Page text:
All three service roads at this site extend from the main roadway that links Crater Lake Lodge with a cafeteria and plaza. The Rim Cabin road (Route 10) runs for one-fifth of a mile, beginning west of the cafeteria and going behind that structure to a point down slope of the plaza. A sinuous network of roads in the former Rim Campground (Route 11) allow for vehicle circulation through what is currently a picnic area. Another road approximately 800' in length provides employees with access to the concessionaire's dormitory, a building erected in 1973.

The concessionaire funded the construction of twelve cabins clustered behind the cafeteria in 1931, each being located along the outer edge of an unsurfaced road loop. Twelve additional cabins were built slightly further east of the first group over the ensuing decade, thus necessitating extension of the road to a point below, but not connected with, the plaza. With removal of the cabins in 1985, most vehicle traffic on this service road went to a loading dock located at the rear of the cafeteria.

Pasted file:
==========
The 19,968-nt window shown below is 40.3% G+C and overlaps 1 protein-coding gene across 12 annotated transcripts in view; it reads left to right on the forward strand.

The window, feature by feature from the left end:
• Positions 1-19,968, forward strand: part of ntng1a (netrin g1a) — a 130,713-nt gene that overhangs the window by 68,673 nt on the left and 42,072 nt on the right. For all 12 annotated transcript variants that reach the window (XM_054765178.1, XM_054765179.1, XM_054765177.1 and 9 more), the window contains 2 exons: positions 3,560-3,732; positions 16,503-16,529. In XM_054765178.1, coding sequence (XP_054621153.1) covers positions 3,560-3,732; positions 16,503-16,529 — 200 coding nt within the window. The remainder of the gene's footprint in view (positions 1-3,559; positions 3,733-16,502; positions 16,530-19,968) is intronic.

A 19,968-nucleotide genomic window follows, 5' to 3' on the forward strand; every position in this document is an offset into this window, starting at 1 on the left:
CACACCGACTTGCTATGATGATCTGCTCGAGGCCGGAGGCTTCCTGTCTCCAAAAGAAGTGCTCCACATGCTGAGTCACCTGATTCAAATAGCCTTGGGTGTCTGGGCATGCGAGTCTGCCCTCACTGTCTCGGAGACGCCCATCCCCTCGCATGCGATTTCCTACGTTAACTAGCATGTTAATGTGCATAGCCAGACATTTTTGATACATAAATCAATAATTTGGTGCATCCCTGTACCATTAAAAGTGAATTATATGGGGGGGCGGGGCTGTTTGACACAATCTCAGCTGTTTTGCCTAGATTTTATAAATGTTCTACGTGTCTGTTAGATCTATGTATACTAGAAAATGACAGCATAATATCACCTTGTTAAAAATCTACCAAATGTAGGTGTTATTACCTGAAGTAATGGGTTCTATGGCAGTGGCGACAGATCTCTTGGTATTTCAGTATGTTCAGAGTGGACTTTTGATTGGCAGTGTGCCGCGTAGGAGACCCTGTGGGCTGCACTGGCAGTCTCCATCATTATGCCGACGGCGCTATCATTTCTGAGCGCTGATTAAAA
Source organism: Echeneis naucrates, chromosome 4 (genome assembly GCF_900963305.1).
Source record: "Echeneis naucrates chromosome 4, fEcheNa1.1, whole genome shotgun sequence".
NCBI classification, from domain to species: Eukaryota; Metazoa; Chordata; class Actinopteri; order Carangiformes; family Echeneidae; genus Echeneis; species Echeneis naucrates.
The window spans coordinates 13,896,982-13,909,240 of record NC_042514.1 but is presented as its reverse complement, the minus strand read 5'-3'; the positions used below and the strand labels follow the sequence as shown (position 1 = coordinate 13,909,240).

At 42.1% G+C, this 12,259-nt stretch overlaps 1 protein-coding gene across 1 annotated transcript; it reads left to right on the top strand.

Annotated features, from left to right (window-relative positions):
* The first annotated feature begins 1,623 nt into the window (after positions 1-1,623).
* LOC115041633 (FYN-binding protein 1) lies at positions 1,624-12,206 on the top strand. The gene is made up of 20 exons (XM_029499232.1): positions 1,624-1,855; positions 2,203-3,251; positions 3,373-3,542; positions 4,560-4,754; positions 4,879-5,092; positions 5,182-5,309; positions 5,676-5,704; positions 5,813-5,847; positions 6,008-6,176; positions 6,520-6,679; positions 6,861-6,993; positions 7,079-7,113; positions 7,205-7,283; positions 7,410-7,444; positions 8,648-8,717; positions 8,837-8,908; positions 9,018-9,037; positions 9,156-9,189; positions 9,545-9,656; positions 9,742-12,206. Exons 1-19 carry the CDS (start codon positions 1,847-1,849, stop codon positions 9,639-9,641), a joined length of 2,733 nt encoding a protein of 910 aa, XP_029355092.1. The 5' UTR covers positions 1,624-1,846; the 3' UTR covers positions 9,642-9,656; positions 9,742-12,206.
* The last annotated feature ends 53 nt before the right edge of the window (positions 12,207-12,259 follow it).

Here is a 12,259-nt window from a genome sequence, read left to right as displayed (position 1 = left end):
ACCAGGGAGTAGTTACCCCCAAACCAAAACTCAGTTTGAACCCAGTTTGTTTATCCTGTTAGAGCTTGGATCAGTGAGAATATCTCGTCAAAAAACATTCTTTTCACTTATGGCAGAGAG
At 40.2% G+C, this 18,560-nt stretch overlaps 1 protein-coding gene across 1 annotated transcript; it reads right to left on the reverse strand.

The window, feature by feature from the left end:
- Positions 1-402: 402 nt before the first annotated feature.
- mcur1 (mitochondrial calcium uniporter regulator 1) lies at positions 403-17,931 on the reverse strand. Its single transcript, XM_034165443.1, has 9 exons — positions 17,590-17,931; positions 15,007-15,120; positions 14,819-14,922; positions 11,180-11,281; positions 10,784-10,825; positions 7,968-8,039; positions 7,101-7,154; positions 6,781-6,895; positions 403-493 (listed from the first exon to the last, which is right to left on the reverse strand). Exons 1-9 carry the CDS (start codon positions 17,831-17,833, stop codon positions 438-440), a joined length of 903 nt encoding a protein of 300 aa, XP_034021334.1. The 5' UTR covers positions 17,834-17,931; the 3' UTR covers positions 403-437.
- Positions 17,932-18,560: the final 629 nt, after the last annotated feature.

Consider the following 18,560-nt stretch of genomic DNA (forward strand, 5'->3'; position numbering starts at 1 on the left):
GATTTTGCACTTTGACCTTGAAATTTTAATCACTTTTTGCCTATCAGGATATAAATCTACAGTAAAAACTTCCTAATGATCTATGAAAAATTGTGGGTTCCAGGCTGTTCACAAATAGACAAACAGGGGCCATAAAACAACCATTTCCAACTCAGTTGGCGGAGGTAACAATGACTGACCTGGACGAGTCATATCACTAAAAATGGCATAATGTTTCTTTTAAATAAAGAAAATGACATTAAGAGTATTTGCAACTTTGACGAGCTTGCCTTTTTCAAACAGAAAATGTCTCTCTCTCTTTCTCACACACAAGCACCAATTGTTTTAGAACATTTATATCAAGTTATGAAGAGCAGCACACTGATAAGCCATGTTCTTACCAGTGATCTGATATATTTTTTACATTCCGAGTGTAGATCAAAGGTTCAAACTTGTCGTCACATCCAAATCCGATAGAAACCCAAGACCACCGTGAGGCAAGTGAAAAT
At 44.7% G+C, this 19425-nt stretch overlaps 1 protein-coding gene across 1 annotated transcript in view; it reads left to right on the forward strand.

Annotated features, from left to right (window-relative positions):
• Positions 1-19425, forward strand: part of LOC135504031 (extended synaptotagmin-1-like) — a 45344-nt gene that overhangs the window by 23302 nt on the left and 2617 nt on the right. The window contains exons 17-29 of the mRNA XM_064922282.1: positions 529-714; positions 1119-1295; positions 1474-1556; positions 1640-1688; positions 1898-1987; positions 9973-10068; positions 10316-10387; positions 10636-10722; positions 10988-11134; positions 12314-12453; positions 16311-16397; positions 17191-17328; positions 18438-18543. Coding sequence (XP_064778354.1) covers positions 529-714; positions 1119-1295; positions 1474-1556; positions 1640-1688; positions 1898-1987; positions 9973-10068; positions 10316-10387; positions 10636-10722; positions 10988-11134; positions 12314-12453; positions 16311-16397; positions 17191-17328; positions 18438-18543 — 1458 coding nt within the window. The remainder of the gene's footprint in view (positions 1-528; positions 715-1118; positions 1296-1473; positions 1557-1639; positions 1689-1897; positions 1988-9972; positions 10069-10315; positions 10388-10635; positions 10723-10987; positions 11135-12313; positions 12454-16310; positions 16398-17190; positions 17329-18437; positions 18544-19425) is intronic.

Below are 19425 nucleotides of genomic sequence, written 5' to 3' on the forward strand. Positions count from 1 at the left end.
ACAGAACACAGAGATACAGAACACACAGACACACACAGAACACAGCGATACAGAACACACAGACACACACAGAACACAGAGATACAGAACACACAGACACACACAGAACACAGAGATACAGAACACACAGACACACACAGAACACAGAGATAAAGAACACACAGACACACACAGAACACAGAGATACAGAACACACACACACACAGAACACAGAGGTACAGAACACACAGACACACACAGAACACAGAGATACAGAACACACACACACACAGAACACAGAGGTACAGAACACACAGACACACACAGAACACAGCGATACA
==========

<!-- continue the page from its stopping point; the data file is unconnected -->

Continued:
Scenic Overlook along Rim Drive
A parking area on East Rim Drive above Grotto Cove.

Formalizing the Rim Campground with a defined set of roads and designated sites began in 1933, as a way to control impacts in the face of heavy use. CCC enrollees planted shrubs to screen sites, installed picnic tables and fireplaces, and partially buried logs in order to define parking spurs. Driving on unsurfaced roads created dust, so the NPS preferred using oil as a palliative rather than crushed stone surfacing, given higher costs and noise associated with the latter. Increases in visitation and the popularity of camping, even during the Depression, generated a need to expand the campground, so the NPS responded by adding a new road loop south of the existing one in 1934. Aside from providing more campsites, the new loop had enough room for an "open air theater," one where interpretive programs could be held on summer evenings.